Don’t Say But

Dont Say But

Jason Murillo, Editor-In-Chief

I’m not the biggest fan of the phrase “actions speak louder than words.”


Human interaction, which includes conflicts, is rooted in speech. With the exception of sign languages, words are the primary source of communication between humans, whether verbal or written. Through communication, we can have peace. However, through miscommunications, we have conflicts or, worse, violence.


This happens even when well-intentioned, like when giving feedback. People feel insulted when something they have worked so hard on is told that it could improve. People get defensive, even when the feedback was well-meant. 


To avoid this, my advice is to not say “but.”


Everyone, and on multiple occasions too, has used a sentence that has had contrasting clauses. For example, when giving feedback, “I thought you did a really good job with this project, but [something the person found wrong with it].”


Everyone has definitely heard a sentence with this formula when receiving feedback and may be accustomed to it. People may be fine with this, subsequently. However, the “but” in this sentence puts it at high risk of misinterpretation or causation of conflict. The “but” undermines the positive of the sentence and emphasizes the negative, making it the topic of discussion. Using the “but” does not highlight the gray, it only highlights the black.


It could be said that people should be mature enough to handle criticism without causing a fuss about it; accepting feedback is a primary method of improving a piece of work. If it were really that simple, though, why is defensiveness towards feedback so common? Those who may be opposed to this have definitely responded negatively to feedback. Defensiveness is a natural human response that can not be stopped.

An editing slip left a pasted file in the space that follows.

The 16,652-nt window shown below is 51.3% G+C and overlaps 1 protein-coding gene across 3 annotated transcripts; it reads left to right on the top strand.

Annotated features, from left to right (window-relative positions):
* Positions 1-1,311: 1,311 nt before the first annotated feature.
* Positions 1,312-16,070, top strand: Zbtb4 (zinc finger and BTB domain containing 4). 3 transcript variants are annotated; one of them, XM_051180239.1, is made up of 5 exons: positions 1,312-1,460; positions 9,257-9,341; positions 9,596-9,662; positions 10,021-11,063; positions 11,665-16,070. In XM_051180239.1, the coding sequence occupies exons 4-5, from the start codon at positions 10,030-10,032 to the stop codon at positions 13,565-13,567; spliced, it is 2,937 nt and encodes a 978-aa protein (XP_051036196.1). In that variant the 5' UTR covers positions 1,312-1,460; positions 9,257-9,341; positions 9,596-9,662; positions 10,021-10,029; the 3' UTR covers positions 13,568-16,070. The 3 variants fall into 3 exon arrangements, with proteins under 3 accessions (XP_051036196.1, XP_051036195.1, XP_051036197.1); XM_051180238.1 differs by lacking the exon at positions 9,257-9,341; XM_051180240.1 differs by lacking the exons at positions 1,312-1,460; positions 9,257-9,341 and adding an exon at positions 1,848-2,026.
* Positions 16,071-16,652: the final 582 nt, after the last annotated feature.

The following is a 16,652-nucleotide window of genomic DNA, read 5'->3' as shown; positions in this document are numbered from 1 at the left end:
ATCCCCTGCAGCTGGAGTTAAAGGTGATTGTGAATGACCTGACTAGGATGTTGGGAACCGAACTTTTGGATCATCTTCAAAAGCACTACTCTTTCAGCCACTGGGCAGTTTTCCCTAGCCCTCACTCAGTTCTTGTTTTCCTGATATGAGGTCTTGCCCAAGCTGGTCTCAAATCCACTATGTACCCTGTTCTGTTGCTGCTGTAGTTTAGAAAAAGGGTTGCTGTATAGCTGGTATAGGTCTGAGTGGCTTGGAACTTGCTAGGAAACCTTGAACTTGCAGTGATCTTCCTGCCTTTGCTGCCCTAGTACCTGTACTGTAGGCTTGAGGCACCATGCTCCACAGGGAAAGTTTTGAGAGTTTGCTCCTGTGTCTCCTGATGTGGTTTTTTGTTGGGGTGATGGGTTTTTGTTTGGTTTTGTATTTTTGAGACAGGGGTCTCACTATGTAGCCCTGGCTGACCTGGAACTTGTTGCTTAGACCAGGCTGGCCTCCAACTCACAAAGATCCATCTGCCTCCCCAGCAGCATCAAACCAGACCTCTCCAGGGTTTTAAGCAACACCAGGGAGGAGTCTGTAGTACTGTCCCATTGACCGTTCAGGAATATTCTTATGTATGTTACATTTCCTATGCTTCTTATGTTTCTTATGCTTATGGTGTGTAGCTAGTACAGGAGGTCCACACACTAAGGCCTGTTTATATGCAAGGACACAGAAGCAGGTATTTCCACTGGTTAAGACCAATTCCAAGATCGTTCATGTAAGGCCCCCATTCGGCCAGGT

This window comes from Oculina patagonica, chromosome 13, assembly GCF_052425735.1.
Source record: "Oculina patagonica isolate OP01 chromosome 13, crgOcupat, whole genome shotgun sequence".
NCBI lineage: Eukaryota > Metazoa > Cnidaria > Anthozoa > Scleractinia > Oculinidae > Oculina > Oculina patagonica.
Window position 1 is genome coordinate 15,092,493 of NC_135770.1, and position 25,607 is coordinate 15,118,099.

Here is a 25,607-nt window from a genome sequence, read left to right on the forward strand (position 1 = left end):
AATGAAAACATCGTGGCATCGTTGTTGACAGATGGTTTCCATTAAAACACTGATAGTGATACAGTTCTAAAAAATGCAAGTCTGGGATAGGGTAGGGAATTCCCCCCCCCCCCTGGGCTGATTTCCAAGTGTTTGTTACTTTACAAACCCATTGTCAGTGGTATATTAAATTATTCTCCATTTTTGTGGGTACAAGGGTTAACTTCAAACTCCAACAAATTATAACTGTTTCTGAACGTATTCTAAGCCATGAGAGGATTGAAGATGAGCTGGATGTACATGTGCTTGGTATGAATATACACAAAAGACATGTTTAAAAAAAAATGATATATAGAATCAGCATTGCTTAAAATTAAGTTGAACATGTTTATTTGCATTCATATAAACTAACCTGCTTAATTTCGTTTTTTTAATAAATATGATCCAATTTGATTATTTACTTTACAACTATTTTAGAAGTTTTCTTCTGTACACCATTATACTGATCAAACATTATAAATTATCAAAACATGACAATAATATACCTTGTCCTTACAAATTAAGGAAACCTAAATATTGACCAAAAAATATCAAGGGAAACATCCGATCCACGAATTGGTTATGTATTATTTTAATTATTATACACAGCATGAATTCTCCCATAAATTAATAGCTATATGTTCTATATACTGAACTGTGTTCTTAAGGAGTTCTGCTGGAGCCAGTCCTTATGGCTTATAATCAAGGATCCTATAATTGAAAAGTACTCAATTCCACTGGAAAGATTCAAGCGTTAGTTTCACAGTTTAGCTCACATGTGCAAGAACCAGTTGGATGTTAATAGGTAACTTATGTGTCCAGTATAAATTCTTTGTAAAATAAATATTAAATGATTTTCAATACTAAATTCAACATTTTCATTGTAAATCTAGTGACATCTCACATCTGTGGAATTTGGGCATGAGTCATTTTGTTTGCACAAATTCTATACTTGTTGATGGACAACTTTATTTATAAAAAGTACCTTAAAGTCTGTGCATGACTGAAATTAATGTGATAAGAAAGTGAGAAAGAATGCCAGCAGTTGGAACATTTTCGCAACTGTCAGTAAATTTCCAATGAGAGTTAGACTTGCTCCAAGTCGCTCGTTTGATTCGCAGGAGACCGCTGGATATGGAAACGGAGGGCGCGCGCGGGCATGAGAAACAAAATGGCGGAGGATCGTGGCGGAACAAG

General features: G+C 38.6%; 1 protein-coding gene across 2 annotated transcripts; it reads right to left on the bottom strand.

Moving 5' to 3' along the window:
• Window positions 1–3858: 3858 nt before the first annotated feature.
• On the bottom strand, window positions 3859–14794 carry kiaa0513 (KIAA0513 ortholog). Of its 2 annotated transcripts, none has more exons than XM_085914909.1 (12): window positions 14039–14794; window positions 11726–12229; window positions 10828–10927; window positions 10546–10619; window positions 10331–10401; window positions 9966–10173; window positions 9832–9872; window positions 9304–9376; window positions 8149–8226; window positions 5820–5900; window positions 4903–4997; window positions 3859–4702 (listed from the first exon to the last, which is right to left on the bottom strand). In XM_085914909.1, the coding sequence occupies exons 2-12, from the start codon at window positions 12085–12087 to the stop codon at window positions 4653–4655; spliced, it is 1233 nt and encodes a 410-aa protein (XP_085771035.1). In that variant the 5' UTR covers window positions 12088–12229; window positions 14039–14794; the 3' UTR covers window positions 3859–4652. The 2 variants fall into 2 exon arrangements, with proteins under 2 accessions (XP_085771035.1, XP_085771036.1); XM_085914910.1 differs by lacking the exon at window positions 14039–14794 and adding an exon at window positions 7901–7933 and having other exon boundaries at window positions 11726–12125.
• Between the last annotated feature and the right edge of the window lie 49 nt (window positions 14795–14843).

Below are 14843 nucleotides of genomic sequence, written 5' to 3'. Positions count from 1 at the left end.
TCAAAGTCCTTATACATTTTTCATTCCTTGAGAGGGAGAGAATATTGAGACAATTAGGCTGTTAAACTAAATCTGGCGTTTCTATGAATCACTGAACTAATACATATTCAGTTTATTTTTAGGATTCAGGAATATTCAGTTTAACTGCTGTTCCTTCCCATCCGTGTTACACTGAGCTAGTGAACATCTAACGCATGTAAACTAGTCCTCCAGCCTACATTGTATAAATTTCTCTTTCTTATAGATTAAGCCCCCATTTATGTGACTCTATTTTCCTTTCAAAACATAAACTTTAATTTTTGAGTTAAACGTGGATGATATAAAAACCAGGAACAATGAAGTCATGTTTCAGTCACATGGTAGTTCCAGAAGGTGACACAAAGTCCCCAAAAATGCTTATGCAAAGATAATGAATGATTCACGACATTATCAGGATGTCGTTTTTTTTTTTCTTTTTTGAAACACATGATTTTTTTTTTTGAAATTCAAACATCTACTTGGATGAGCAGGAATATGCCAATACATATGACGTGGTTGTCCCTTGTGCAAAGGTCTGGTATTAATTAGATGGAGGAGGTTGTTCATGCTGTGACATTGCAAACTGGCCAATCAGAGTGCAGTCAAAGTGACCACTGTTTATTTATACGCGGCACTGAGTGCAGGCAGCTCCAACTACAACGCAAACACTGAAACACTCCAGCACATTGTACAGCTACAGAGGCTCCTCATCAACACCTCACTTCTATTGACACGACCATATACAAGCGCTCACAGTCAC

If you find it absolutely necessary to give heavy weight to a negative in a sentence, use “and.” This conjunction does not undermine either clause of the sentence. It does not minimize the positive or negative. You might find this awkward at first, but all changes require adaptation. Maybe you can’t stand giving equal weight to the negative and positive. They have to be different in weight. There are other contractions that can help do that. “Although”, “even though”, and “while”. This way, you can put the negative at the beginning of the sentence and leave it with a positive note. You can even do this with “but”.


Also, recognize that you don’t even have to link these sentences together. Add a verbal period between the two clauses with a pause. 


Away from the topic of feedback, sometimes after a miscommunication, you may have to apologize. Do not say “but” in an apology because it nullifies the apology. You may as well curse out the person at that point. When you say an apology like this, you are taking the apology away from you and your actions. Apologies are meant to express your regret for an action – not a defense of an action. If the time and place come, you may defend your actions. In an apology, however, it is inappropriate.


With these changes, the other person is less likely to see your comment as an attack on them.